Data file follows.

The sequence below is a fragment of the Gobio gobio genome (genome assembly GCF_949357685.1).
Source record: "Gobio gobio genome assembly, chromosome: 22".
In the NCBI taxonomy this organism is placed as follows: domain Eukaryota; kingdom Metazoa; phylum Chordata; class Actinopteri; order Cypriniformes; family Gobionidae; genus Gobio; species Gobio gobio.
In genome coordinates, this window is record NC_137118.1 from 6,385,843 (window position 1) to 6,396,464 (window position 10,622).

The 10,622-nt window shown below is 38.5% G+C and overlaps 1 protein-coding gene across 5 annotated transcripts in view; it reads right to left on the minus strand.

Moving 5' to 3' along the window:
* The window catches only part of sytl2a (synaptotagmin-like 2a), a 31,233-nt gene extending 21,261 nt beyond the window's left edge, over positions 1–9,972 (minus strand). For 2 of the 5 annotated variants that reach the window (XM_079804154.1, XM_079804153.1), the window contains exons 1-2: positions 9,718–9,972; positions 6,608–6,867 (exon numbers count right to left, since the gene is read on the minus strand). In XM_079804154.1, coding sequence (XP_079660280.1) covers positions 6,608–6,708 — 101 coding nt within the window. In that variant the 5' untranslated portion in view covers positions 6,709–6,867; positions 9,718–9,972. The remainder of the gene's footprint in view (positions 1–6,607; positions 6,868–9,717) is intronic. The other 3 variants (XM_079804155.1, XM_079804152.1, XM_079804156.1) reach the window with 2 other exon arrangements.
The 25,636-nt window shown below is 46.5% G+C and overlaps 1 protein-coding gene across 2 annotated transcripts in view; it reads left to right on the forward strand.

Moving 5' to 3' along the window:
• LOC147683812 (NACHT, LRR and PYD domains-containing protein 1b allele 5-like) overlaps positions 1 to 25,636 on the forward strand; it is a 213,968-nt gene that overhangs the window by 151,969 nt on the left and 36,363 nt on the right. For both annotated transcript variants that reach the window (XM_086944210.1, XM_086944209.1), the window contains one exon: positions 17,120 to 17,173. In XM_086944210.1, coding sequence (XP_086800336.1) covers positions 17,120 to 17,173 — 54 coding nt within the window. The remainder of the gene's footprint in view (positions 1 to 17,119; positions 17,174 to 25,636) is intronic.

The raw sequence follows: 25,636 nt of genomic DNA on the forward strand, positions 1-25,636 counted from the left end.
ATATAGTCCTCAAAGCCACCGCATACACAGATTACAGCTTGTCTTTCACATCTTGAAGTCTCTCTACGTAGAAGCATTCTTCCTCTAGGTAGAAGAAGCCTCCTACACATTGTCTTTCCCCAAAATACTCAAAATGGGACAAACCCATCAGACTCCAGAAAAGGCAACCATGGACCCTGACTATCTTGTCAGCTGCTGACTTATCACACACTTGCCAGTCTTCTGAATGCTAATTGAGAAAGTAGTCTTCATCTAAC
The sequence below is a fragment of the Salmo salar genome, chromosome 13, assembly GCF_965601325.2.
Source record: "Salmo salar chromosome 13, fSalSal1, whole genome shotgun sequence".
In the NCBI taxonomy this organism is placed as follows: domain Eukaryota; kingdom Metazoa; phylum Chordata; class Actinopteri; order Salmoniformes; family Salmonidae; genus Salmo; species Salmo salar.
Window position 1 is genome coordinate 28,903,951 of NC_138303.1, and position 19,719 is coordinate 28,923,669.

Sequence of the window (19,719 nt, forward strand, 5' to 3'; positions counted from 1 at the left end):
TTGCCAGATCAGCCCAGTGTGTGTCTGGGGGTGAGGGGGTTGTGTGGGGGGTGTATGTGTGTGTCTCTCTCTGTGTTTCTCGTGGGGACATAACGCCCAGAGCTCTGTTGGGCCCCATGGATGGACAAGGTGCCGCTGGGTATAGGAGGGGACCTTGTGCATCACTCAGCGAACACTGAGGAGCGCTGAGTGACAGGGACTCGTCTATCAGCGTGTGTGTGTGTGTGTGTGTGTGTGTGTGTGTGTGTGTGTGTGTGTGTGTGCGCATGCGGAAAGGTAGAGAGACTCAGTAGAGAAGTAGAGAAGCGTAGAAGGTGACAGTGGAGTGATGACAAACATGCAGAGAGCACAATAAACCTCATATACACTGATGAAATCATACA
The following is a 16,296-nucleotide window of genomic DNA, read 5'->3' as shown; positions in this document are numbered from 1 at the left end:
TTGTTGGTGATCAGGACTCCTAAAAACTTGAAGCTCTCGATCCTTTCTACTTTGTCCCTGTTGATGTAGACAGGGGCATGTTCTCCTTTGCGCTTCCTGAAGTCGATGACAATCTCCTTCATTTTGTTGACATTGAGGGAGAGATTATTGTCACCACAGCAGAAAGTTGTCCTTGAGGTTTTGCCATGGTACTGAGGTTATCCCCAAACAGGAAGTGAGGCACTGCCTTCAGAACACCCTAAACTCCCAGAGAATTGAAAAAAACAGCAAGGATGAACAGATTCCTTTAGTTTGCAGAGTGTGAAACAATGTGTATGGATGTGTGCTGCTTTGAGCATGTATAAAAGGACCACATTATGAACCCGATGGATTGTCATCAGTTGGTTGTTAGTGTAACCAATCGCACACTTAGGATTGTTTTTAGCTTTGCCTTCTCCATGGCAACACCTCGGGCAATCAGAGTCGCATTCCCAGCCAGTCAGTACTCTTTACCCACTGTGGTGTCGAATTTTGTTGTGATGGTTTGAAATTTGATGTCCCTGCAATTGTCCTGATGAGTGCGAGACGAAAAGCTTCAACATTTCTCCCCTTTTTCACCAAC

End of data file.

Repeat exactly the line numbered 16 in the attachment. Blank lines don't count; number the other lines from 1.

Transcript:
Window position 1 is genome coordinate 28,903,951 of NC_138303.1, and position 19,719 is coordinate 28,923,669.